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Recipe 14.7. Building a Dedicated CUPS Printer Server

14.7.1 Problem

Sharing printers connected to PCs works fine, but it places an extra load on the PCs, and the PCs must be running for printers to be accessible. And sometimes it means running all over to fix things. You want to set up a dedicated printer server, for easier centralized printer management.

14.7.2 Solution

A plain-vanilla Pentium-class PC with several attached printers makes a dandy CUPS printer server. There are two good ways to install multiple printers to a single PC:

  • Use additional parallel-PCI cards, for connecting parallel-port printers.

  • Add USB hubs for connecting more USB printers.

Set up a minimal Linux installation, with CUPS. Install all the Foomatic and Gimp-Print packages and drivers. (These are available both as RPMs and in Debian repositories.)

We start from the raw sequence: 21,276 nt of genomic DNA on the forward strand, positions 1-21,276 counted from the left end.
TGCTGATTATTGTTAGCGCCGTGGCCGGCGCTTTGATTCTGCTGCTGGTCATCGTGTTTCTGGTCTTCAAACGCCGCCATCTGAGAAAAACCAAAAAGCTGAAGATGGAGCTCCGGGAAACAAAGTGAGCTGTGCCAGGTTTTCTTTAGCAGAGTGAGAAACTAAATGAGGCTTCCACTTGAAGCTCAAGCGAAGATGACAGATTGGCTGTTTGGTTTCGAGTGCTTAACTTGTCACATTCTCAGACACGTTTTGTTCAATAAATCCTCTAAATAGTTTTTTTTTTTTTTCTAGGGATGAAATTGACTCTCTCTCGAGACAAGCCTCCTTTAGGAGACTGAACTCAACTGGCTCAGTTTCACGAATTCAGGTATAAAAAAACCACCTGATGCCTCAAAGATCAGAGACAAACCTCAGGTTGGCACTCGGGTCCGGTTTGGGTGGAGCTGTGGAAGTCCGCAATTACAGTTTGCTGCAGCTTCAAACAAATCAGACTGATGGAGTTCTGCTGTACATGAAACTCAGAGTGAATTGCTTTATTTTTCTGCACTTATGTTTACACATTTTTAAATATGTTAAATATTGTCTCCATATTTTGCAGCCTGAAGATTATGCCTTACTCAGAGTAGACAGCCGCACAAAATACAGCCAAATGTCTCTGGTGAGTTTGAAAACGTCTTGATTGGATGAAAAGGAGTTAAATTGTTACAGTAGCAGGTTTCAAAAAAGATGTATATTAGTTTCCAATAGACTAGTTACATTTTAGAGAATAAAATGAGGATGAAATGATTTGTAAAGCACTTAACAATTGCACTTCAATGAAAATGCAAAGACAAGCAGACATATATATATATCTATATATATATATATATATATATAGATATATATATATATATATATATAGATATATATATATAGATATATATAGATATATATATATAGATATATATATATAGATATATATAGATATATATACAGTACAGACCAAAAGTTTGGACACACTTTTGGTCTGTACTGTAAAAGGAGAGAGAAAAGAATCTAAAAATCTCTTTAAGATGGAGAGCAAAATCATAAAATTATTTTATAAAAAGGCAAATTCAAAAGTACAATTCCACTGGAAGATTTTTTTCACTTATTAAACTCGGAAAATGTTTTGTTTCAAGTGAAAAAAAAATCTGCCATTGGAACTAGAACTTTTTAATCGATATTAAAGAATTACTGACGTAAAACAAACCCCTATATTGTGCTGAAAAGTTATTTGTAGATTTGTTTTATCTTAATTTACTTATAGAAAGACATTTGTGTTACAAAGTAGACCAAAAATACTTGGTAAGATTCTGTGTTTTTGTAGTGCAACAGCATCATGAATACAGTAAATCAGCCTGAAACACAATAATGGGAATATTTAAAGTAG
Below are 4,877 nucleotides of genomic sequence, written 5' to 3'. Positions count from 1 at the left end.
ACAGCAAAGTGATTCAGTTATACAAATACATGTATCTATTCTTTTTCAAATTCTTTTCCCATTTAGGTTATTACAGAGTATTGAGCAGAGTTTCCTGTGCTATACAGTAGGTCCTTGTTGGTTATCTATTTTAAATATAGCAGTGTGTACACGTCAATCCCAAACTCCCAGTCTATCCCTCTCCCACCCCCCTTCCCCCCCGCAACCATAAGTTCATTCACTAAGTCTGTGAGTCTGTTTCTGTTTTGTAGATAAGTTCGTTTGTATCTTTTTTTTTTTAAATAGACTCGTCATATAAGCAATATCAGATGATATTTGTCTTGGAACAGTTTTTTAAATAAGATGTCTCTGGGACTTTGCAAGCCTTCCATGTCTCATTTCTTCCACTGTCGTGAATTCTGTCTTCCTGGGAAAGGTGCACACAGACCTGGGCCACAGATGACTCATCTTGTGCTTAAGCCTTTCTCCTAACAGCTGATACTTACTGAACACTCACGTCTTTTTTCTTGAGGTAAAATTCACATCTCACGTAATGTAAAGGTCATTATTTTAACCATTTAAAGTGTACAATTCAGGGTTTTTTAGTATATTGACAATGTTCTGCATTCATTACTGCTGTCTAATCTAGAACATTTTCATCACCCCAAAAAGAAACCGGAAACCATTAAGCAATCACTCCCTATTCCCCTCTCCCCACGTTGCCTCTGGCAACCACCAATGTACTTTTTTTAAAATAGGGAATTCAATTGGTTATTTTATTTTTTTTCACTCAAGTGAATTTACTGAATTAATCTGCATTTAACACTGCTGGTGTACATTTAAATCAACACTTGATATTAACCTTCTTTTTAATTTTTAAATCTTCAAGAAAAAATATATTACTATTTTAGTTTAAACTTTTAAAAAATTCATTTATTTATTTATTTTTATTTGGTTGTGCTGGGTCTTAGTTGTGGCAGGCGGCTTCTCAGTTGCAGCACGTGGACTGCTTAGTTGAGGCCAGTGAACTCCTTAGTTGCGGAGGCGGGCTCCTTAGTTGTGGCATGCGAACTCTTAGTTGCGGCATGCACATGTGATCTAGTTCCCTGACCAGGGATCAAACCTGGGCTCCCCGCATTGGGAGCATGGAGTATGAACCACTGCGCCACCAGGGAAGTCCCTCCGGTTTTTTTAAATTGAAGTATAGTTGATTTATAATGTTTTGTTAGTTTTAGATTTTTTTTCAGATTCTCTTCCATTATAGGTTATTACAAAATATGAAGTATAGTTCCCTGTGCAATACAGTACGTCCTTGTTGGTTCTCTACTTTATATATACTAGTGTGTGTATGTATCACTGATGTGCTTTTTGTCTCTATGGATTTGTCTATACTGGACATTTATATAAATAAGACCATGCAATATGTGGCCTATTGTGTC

Then all you need to do is install the printers and configure CUPS. See the first four recipes in this chapter for how to install printers, and information on sharing with both Windows and Linux clients without needing to use Samba.

14.7.3 Discussion

A centralized printer server has a lot of advantages: all the printers are in one place, supplies can be stored close by, and users are not bothered by other people wanting to use their printers. And if you use Linux and CUPS for a print server, you don't need to set up Samba to share printers with Windows clients.

14.7.4 See Also

  • PC Hardware in a Nutshell, by Robert Bruce Thompson and Barbara Fritchman Thompson (O'Reilly). This is a great hardware guide, even though it is Windows-centric, and their companion web site ( includes a lot of useful updates to the book.

  • The "Printing System Management" section in the CUPS Software Administrator's Manual at (http://localhost:631/documentation.html).

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